"I want to have dinner at Sam's."
I like Sam's.
They have good walleye.
That is only three Why's and we could go off into why the walleye is good or why Sam offers the fish in the recipe and format he does.
What this approach has taught me over the years is that humans usually don't or can't think very deeply. We normally can't go even five levels down in our thinking. This is something which little kids play with when they get the Why? bug.
When I think of analyzing a chess game, I know it will be to my advantage to think ahead. I can see I could do this and that he will probably do. But there are many other things he could do, some of which I don't think of and some of which I think he would not do. That is only one move and a response. I realize if I were more cautious and more patient and maybe if I had a bigger and better brain, I would ponder more, think out the moves he could make and how I would respond. But the thinking and the probabilities can all be done away with by taking an actual move and seeing what actually follows.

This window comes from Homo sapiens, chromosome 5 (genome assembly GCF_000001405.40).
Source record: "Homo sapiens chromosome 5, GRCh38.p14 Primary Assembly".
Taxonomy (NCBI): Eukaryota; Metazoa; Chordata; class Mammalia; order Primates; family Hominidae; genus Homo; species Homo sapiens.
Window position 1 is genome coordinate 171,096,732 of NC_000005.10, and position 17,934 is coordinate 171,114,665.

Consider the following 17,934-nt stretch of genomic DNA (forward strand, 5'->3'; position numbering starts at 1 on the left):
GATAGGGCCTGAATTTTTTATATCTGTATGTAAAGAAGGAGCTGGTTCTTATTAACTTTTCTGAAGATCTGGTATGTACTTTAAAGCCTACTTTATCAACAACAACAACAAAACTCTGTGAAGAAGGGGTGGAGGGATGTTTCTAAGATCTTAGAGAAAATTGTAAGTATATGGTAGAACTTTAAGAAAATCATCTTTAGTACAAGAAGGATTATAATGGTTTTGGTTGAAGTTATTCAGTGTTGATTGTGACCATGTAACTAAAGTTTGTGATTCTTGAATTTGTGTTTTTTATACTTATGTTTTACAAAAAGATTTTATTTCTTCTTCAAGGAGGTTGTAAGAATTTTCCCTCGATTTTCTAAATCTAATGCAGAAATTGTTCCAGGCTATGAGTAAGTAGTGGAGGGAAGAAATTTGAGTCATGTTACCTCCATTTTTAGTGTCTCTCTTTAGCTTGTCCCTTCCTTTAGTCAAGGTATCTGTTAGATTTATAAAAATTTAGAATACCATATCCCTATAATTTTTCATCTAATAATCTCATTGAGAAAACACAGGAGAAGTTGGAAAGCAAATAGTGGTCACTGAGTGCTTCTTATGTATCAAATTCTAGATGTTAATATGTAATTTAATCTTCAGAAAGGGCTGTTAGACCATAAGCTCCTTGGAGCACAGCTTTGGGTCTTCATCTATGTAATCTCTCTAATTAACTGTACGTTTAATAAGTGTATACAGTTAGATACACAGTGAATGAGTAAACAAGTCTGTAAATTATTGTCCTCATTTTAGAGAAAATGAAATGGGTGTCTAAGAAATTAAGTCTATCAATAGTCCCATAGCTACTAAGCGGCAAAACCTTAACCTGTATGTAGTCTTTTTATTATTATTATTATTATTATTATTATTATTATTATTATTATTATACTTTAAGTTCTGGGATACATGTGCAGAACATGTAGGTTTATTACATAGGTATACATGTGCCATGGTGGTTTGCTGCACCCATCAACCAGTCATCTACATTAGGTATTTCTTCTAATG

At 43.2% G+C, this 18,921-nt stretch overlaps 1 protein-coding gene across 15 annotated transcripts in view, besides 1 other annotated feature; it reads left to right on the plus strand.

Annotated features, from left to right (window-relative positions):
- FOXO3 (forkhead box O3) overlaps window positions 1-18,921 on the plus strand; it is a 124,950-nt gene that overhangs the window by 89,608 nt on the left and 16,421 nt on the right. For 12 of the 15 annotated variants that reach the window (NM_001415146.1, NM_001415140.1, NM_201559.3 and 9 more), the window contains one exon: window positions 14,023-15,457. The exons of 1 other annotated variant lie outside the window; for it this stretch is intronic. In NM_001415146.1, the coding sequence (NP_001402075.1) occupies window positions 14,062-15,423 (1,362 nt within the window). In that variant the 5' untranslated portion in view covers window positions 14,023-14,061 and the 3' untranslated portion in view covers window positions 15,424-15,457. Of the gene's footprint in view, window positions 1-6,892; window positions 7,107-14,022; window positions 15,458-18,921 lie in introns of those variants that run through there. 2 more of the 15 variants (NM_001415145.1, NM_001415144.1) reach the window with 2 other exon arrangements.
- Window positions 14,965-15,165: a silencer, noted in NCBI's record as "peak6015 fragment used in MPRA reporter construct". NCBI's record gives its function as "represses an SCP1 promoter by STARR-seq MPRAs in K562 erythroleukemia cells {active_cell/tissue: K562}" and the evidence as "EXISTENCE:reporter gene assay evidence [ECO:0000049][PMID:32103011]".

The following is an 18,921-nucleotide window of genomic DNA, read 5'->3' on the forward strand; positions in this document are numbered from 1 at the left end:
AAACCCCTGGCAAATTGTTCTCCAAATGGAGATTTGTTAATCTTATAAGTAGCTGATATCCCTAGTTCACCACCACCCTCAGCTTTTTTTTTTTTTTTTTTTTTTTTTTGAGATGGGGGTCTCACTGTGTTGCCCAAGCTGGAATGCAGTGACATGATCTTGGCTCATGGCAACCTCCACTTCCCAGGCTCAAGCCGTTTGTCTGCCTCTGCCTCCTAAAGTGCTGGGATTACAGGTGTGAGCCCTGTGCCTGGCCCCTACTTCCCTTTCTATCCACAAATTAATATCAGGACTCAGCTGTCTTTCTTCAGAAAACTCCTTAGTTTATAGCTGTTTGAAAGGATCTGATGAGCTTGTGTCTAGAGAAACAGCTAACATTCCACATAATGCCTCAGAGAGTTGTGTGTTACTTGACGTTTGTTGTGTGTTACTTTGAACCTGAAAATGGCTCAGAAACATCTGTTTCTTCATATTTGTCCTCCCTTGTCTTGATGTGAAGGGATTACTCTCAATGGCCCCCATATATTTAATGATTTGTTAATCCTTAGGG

I did my dissertation on applying decision theory approaches and models to the problems of school administration. I have never been a school administrator but some work by others established a set of problems that were typical of what were being faced at that time. The formal approach to making a good decision asks for a list of all possible choices for the decision and the value of making each weighted by the probability that the value will be achieved. In real life, we never have all the possible decisions, much less all the accompanying values and probabilities.
Analysis paralysis sets in while I ponder my response to the presentation of the idea of dinner at Sam's. It is quicker and far more cooperative to agree and eat at Sam's.